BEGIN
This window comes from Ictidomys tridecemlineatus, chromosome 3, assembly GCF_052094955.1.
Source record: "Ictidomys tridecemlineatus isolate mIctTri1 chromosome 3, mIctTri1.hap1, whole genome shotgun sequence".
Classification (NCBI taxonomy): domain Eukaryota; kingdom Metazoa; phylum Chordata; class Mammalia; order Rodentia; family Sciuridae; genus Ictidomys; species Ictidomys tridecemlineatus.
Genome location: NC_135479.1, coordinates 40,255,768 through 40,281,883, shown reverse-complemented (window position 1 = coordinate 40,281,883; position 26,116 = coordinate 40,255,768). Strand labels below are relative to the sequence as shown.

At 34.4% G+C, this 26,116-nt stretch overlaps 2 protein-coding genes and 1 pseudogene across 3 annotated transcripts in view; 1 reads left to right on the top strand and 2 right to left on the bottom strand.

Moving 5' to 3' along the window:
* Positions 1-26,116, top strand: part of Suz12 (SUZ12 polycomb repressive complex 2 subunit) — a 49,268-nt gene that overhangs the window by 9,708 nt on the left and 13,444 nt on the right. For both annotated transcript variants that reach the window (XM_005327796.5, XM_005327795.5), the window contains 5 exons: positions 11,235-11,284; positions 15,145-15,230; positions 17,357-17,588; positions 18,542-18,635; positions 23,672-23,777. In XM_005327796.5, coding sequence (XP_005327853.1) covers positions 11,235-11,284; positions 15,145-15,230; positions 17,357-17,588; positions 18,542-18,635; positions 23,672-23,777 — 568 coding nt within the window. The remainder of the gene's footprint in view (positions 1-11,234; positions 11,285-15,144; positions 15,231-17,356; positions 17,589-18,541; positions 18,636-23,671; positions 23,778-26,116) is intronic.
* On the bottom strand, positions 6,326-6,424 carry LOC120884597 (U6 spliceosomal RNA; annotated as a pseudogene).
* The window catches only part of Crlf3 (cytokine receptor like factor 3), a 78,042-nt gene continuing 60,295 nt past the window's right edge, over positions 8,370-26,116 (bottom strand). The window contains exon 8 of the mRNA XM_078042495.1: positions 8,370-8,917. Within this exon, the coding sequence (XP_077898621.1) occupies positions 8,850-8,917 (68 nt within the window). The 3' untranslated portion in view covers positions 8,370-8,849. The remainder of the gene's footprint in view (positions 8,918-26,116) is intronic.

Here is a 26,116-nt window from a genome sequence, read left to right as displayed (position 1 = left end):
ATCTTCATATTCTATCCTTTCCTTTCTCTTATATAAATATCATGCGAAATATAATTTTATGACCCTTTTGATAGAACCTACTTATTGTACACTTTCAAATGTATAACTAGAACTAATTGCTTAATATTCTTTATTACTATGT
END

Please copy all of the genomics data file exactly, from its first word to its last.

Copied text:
This window comes from Ictidomys tridecemlineatus, chromosome 3, assembly GCF_052094955.1.
Source record: "Ictidomys tridecemlineatus isolate mIctTri1 chromosome 3, mIctTri1.hap1, whole genome shotgun sequence".
Classification (NCBI taxonomy): domain Eukaryota; kingdom Metazoa; phylum Chordata; class Mammalia; order Rodentia; family Sciuridae; genus Ictidomys; species Ictidomys tridecemlineatus.
Genome location: NC_135479.1, coordinates 40,255,768 through 40,281,883, shown reverse-complemented (window position 1 = coordinate 40,281,883; position 26,116 = coordinate 40,255,768). Strand labels below are relative to the sequence as shown.

At 34.4% G+C, this 26,116-nt stretch overlaps 2 protein-coding genes and 1 pseudogene across 3 annotated transcripts in view; 1 reads left to right on the top strand and 2 right to left on the bottom strand.

Moving 5' to 3' along the window:
* Positions 1-26,116, top strand: part of Suz12 (SUZ12 polycomb repressive complex 2 subunit) — a 49,268-nt gene that overhangs the window by 9,708 nt on the left and 13,444 nt on the right. For both annotated transcript variants that reach the window (XM_005327796.5, XM_005327795.5), the window contains 5 exons: positions 11,235-11,284; positions 15,145-15,230; positions 17,357-17,588; positions 18,542-18,635; positions 23,672-23,777. In XM_005327796.5, coding sequence (XP_005327853.1) covers positions 11,235-11,284; positions 15,145-15,230; positions 17,357-17,588; positions 18,542-18,635; positions 23,672-23,777 — 568 coding nt within the window. The remainder of the gene's footprint in view (positions 1-11,234; positions 11,285-15,144; positions 15,231-17,356; positions 17,589-18,541; positions 18,636-23,671; positions 23,778-26,116) is intronic.
* On the bottom strand, positions 6,326-6,424 carry LOC120884597 (U6 spliceosomal RNA; annotated as a pseudogene).
* The window catches only part of Crlf3 (cytokine receptor like factor 3), a 78,042-nt gene continuing 60,295 nt past the window's right edge, over positions 8,370-26,116 (bottom strand). The window contains exon 8 of the mRNA XM_078042495.1: positions 8,370-8,917. Within this exon, the coding sequence (XP_077898621.1) occupies positions 8,850-8,917 (68 nt within the window). The 3' untranslated portion in view covers positions 8,370-8,849. The remainder of the gene's footprint in view (positions 8,918-26,116) is intronic.

Here is a 26,116-nt window from a genome sequence, read left to right as displayed (position 1 = left end):
ATCTTCATATTCTATCCTTTCCTTTCTCTTATATAAATATCATGCGAAATATAATTTTATGACCCTTTTGATAGAACCTACTTATTGTACACTTTCAAATGTATAACTAGAACTAATTGCTTAATATTCTTTATTACTATGT